The second sonata, in A major, makesgreater demands on both performer and listener, in particular through thequality that contemporary critics were to deprecate as "learned", theimportant element of counterpoint. The first movement contains surprises, withits dramatic second subject and the sudden shift of key at the start of the centraldevelopment. The second movement is in a stately D major and is followed by aScherzo of deceptive simplicity and a contrasting A minor Trio. The final Rondoopens with gentle panache, reserving something of its dramatic fire to thechromatic opening of its central section, material that reappears in theapproach to the softer conclusion.
The C Major Sonata opens with acharacteristic figure, echoed in the bass, a passage of some brilliance leadingto a G minor second subject. The third section of the movement, therecapitulation, seems set to open in D major, until, by devious harmonic paths,the original key is restored, the music proceeding to a cadenza before itsbrilliant coda. The slow movement is in the unexpected key of E major and itselaborate melodic figuration is followed by a cunnigly contrived C majorScherzo and A minor Trio. The sonata ends with a movement that calls forconsiderable panache, reminding us that at this stage in his career Beethovenseemed destined for fame as a virtuoso performer, at a time when the roles ofcomposer and performer were generally combined.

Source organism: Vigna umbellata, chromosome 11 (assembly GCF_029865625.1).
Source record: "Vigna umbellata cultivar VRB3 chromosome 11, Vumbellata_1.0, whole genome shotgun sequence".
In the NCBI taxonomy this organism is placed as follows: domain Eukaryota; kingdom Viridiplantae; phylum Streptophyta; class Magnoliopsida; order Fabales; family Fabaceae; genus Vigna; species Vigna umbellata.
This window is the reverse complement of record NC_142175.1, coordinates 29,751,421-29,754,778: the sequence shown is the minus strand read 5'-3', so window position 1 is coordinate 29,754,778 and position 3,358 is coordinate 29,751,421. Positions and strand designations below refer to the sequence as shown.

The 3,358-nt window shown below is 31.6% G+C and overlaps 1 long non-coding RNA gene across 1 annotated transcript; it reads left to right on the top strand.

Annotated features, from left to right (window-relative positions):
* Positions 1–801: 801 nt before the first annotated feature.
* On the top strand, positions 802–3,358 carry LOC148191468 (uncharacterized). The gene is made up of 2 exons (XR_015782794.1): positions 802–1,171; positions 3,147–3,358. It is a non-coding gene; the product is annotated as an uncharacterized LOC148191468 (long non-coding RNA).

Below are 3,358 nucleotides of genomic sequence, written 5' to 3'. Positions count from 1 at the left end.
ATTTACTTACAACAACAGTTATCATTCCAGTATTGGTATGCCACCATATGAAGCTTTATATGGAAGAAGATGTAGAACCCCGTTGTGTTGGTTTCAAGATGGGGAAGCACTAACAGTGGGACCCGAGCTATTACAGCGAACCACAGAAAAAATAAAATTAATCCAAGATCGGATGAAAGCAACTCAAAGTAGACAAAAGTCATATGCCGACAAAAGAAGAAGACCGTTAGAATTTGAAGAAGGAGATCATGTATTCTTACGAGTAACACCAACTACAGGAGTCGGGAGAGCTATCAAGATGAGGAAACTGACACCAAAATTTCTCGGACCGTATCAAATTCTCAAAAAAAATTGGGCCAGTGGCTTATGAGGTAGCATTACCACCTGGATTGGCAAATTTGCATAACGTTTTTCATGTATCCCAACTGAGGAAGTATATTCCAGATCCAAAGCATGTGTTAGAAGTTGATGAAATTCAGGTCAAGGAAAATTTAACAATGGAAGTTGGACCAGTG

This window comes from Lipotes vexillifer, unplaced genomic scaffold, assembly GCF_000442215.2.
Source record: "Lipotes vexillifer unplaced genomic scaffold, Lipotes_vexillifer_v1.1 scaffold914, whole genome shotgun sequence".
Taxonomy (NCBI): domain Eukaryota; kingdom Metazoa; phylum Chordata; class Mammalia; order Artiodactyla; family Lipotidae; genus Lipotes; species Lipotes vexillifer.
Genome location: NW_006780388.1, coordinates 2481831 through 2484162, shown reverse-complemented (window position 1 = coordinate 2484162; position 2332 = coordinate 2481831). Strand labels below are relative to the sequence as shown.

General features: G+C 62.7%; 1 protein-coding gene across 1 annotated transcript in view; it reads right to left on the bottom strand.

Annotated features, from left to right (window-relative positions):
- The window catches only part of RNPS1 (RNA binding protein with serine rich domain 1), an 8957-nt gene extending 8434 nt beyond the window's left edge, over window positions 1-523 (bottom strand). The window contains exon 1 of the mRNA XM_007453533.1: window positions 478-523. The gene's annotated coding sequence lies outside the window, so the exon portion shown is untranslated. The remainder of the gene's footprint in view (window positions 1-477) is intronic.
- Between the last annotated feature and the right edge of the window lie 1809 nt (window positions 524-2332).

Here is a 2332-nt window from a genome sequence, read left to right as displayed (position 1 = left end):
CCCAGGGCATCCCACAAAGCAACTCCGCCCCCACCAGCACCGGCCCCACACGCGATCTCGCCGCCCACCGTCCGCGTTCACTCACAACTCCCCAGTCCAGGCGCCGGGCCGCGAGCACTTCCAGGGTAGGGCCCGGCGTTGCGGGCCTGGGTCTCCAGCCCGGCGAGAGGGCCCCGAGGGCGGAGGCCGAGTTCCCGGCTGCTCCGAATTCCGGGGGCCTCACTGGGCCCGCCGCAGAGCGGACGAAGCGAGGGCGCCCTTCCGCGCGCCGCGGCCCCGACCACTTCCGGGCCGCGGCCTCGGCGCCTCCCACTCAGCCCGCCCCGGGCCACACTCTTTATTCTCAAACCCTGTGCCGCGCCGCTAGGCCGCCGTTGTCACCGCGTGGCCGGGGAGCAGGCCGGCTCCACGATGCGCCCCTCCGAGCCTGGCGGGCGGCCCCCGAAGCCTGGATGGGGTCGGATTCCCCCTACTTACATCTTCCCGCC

Jeno Jando was born at Pecs, in southHungary, in 1952. He started to learn the piano when he was seven and laterstudied at the Ferenc Liszt Academy of Music under Katalin Nemes and PalKadosa, becoming assistant to the latter on his graduation in 1974. Jando haswon a number of piano competitions in Hungary and abroad, including first prizein the 1973 Hungarian Piano Concours and a first prize in the chamber musiccategory at the Sydney International Piano Competition in 1977. In addition tohis many appearances in Hungary, he has played widely abroad in Eastern andWestern Europe, in Canada and in Japan.
He is currently engaged in a pr